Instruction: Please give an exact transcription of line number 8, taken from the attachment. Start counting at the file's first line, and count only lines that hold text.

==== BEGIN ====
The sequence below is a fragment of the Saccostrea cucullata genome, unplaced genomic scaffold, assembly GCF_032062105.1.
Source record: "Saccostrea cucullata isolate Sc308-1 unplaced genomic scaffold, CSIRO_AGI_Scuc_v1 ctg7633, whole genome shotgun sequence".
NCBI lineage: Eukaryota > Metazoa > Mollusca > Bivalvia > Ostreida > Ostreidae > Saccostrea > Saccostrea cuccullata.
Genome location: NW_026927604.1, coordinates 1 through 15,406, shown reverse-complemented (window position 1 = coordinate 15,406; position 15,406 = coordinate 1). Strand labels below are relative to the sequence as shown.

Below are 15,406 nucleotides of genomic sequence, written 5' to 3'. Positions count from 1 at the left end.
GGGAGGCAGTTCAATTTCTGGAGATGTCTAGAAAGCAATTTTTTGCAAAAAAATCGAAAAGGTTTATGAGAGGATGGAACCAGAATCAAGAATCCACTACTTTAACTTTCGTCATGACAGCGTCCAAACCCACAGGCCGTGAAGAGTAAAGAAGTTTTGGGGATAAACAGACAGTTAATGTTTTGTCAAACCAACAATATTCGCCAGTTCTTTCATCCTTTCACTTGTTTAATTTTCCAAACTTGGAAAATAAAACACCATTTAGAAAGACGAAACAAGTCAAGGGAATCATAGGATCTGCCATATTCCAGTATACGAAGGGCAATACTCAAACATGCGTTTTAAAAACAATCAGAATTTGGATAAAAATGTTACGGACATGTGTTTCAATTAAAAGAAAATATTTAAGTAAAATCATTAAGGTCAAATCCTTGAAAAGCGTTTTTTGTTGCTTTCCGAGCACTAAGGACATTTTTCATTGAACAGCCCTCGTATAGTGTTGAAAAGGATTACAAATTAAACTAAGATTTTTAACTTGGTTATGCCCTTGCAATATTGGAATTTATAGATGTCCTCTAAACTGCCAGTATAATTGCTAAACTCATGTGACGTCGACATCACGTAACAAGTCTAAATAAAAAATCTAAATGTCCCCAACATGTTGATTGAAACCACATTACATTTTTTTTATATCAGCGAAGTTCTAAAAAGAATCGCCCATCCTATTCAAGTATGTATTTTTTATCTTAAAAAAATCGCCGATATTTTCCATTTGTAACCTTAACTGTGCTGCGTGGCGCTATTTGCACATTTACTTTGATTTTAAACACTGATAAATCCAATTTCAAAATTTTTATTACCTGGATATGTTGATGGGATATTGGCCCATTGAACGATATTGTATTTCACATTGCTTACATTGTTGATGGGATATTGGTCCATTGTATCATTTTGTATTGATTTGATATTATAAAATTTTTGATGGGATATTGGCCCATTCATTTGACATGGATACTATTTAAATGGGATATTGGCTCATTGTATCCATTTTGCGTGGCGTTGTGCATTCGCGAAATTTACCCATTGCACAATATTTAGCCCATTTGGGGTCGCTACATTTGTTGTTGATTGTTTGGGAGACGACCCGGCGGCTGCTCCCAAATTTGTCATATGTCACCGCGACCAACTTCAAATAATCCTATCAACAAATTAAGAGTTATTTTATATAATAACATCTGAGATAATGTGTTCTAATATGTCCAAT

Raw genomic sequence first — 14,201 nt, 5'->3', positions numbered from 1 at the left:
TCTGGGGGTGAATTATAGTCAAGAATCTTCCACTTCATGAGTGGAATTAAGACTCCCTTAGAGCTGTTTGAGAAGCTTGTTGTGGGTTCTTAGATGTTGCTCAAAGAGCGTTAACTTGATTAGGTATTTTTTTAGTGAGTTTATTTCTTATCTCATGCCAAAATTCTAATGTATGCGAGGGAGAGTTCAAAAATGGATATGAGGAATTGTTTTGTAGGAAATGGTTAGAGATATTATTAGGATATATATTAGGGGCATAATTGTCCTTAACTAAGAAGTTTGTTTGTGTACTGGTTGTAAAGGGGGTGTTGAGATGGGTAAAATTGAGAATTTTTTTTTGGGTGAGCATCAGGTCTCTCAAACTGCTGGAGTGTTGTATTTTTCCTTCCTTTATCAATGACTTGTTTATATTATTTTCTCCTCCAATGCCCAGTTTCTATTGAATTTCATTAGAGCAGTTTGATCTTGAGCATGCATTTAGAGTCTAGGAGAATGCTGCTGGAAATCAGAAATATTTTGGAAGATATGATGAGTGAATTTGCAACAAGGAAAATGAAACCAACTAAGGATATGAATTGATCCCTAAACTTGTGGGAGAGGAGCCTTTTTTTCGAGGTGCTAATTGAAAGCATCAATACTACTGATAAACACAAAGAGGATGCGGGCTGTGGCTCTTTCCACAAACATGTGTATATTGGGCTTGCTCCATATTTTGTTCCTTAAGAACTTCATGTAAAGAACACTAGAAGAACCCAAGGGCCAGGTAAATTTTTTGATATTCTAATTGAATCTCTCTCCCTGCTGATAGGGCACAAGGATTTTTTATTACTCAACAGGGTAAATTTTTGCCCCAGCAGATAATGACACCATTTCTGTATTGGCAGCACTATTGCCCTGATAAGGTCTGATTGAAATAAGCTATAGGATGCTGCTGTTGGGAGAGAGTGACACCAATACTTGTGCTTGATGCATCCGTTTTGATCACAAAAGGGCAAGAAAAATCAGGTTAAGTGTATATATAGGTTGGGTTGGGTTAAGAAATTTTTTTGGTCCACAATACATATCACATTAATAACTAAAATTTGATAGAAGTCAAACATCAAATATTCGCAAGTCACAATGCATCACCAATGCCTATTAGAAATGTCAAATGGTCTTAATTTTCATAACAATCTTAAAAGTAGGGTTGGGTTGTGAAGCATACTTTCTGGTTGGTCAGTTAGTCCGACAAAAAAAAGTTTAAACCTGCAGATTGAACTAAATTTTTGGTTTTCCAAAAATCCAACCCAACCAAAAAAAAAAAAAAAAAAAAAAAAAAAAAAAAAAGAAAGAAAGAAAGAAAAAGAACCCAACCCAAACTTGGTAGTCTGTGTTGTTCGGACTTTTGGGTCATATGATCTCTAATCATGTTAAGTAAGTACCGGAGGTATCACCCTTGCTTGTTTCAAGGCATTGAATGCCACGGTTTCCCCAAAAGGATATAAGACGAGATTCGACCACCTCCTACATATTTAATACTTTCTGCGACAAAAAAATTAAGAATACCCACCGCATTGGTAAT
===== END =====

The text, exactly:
TCTGGGGGTGAATTATAGTCAAGAATCTTCCACTTCATGAGTGGAATTAAGACTCCCTTAGAGCTGTTTGAGAAGCTTGTTGTGGGTTCTTAGATGTTGCTCAAAGAGCGTTAACTTGATTAGGTATTTTTTTAGTGAGTTTATTTCTTATCTCATGCCAAAATTCTAATGTATGCGAGGGAGAGTTCAAAAATGGATATGAGGAATTGTTTTGTAGGAAATGGTTAGAGATATTATTAGGATATATATTAGGGGCATAATTGTCCTTAACTAAGAAGTTTGTTTGTGTACTGGTTGTAAAGGGGGTGTTGAGATGGGTAAAATTGAGAATTTTTTTTTGGGTGAGCATCAGGTCTCTCAAACTGCTGGAGTGTTGTATTTTTCCTTCCTTTATCAATGACTTGTTTATATTATTTTCTCCTCCAATGCCCAGTTTCTATTGAATTTCATTAGAGCAGTTTGATCTTGAGCATGCATTTAGAGTCTAGGAGAATGCTGCTGGAAATCAGAAATATTTTGGAAGATATGATGAGTGAATTTGCAACAAGGAAAATGAAACCAACTAAGGATATGAATTGATCCCTAAACTTGTGGGAGAGGAGCCTTTTTTTCGAGGTGCTAATTGAAAGCATCAATACTACTGATAAACACAAAGAGGATGCGGGCTGTGGCTCTTTCCACAAACATGTGTATATTGGGCTTGCTCCATATTTTGTTCCTTAAGAACTTCATGTAAAGAACACTAGAAGAACCCAAGGGCCAGGTAAATTTTTTGATATTCTAATTGAATCTCTCTCCCTGCTGATAGGGCACAAGGATTTTTTATTACTCAACAGGGTAAATTTTTGCCCCAGCAGATAATGACACCATTTCTGTATTGGCAGCACTATTGCCCTGATAAGGTCTGATTGAAATAAGCTATAGGATGCTGCTGTTGGGAGAGAGTGACACCAATACTTGTGCTTGATGCATCCGTTTTGATCACAAAAGGGCAAGAAAAATCAGGTTAAGTGTATATATAGGTTGGGTTGGGTTAAGAAATTTTTTTGGTCCACAATACATATCACATTAATAACTAAAATTTGATAGAAGTCAAACATCAAATATTCGCAAGTCACAATGCATCACCAATGCCTATTAGAAATGTCAAATGGTCTTAATTTTCATAACAATCTTAAAAGTAGGGTTGGGTTGTGAAGCATACTTTCTGGTTGGTCAGTTAGTCCGACAAAAAAAAGTTTAAACCTGCAGATTGAACTAAATTTTTGGTTTTCCAAAAATCCAACCCAACCAAAAAAAAAAAAAAAAAAAAAAAAAAAAAAAAAAGAAAGAAAGAAAGAAAAAGAACCCAACCCAAACTTGGTAGTCTGTGTTGTTCGGACTTTTGGGTCATATGATCTCTAATCATGTTAAGTAAGTACCGGAGGTATCACCCTTGCTTGTTTCAAGGCATTGAATGCCACGGTTTCCCCAAAAGGATATAAGACGAGATTCGACCACCTCCTACATATTTAATACTTTCTGCGACAAAAAAATTAAGAATACCCACCGCATTGGTAAT